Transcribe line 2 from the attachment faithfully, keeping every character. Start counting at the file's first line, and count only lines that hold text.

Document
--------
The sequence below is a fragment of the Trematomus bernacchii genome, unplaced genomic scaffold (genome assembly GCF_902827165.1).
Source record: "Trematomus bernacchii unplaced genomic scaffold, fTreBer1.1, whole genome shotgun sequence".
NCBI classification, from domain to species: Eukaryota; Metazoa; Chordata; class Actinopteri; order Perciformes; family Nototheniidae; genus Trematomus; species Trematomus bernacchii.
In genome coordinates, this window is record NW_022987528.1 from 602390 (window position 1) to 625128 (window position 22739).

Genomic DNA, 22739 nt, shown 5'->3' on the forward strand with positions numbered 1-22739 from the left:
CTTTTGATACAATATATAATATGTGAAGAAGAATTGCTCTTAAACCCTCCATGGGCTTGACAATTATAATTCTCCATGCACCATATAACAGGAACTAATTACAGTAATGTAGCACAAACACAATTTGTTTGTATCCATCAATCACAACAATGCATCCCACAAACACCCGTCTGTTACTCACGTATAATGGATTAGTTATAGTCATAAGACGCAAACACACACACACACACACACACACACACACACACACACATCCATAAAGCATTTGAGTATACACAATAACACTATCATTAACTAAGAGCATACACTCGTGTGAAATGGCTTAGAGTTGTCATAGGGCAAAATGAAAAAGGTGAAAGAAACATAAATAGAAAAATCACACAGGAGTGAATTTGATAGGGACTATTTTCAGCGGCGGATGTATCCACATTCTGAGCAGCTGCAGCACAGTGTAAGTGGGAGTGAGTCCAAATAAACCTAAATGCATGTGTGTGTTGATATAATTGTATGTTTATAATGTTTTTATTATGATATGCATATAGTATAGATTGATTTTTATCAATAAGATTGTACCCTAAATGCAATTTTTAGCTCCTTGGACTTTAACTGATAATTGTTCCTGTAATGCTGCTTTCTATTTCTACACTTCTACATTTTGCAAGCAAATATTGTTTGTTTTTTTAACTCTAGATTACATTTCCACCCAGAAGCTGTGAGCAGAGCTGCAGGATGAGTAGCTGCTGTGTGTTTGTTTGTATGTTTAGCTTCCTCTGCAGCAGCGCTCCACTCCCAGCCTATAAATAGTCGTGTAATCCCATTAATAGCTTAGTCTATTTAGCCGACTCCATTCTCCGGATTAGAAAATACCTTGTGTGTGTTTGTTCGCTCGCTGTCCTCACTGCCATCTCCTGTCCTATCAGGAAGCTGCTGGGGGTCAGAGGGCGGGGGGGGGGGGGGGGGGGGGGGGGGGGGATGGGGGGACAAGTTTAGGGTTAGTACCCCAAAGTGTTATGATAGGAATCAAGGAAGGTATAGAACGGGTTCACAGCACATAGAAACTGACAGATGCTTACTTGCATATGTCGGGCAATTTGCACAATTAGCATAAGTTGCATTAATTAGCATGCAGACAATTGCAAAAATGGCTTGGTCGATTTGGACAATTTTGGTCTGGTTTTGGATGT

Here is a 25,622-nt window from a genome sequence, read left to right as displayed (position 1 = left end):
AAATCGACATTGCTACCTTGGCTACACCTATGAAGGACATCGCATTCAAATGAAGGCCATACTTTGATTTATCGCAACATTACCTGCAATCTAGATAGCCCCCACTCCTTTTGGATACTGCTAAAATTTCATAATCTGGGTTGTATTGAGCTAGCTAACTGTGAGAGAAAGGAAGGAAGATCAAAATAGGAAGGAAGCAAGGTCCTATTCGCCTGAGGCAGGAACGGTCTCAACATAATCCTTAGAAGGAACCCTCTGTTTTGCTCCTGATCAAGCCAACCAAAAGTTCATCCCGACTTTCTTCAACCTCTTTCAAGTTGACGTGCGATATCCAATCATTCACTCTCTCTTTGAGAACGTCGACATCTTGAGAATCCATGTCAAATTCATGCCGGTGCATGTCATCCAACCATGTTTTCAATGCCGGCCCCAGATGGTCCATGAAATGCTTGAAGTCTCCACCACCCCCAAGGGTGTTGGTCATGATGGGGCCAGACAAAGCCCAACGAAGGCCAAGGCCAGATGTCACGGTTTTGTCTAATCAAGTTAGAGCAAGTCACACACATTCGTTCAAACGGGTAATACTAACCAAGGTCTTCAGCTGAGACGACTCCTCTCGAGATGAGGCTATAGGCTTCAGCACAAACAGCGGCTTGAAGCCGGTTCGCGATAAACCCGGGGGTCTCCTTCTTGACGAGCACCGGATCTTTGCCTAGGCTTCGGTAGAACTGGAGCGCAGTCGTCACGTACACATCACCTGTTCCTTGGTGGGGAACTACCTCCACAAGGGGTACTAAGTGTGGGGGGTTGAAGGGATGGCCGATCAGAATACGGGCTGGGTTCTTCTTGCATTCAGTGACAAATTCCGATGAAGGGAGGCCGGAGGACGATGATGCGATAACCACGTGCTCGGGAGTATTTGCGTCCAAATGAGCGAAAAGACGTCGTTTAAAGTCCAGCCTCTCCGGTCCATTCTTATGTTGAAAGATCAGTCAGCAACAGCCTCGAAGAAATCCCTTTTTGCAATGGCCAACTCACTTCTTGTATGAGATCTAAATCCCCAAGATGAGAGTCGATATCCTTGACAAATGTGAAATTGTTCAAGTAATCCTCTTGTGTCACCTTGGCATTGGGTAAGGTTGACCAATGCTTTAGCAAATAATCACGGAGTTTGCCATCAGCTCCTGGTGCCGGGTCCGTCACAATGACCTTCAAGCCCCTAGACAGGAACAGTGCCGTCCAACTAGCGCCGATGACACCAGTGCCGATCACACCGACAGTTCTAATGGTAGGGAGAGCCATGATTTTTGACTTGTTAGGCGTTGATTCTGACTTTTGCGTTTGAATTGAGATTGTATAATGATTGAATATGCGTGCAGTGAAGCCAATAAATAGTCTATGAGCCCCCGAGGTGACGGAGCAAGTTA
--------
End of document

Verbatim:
Source record: "Trematomus bernacchii unplaced genomic scaffold, fTreBer1.1, whole genome shotgun sequence".